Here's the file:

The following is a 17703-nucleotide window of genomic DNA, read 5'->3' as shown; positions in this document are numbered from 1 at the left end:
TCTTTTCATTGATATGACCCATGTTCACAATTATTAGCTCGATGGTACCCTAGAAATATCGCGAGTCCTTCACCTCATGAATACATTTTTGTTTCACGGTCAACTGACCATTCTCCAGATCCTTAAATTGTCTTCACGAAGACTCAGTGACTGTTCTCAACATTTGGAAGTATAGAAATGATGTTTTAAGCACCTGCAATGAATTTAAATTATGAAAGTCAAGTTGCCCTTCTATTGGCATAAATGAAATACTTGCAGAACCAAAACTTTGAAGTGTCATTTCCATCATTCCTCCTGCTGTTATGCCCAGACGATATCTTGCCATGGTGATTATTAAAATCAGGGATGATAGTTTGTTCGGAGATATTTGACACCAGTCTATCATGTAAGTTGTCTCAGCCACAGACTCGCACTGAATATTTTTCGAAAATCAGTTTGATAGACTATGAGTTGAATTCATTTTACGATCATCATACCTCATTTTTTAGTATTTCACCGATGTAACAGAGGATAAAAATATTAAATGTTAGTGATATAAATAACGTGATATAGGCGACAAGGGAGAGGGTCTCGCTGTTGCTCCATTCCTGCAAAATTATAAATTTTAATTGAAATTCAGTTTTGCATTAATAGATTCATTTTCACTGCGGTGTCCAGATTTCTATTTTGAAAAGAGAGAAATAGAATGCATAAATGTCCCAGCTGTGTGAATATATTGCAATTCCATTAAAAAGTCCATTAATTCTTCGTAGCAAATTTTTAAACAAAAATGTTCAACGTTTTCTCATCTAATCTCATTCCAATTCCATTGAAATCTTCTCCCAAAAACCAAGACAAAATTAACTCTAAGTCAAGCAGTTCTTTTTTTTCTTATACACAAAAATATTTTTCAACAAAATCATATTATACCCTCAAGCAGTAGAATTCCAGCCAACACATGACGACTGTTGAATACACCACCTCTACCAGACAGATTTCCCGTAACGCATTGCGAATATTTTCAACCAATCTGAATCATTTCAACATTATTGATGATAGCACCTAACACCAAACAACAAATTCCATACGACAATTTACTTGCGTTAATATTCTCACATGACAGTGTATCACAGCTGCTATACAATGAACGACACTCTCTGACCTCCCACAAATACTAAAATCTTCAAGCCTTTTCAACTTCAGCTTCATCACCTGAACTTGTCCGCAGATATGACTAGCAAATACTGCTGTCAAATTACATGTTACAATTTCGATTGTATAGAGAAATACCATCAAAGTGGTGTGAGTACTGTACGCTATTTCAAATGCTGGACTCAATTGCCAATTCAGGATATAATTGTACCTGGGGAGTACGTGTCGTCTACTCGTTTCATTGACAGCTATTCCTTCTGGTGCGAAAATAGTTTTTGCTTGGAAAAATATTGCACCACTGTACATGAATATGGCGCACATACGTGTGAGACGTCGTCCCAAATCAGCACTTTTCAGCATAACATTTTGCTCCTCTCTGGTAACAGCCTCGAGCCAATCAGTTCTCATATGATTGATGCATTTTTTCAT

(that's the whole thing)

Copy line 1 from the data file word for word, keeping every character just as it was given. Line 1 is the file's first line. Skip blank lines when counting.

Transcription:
The following is a 17703-nucleotide window of genomic DNA, read 5'->3' as shown; positions in this document are numbered from 1 at the left end: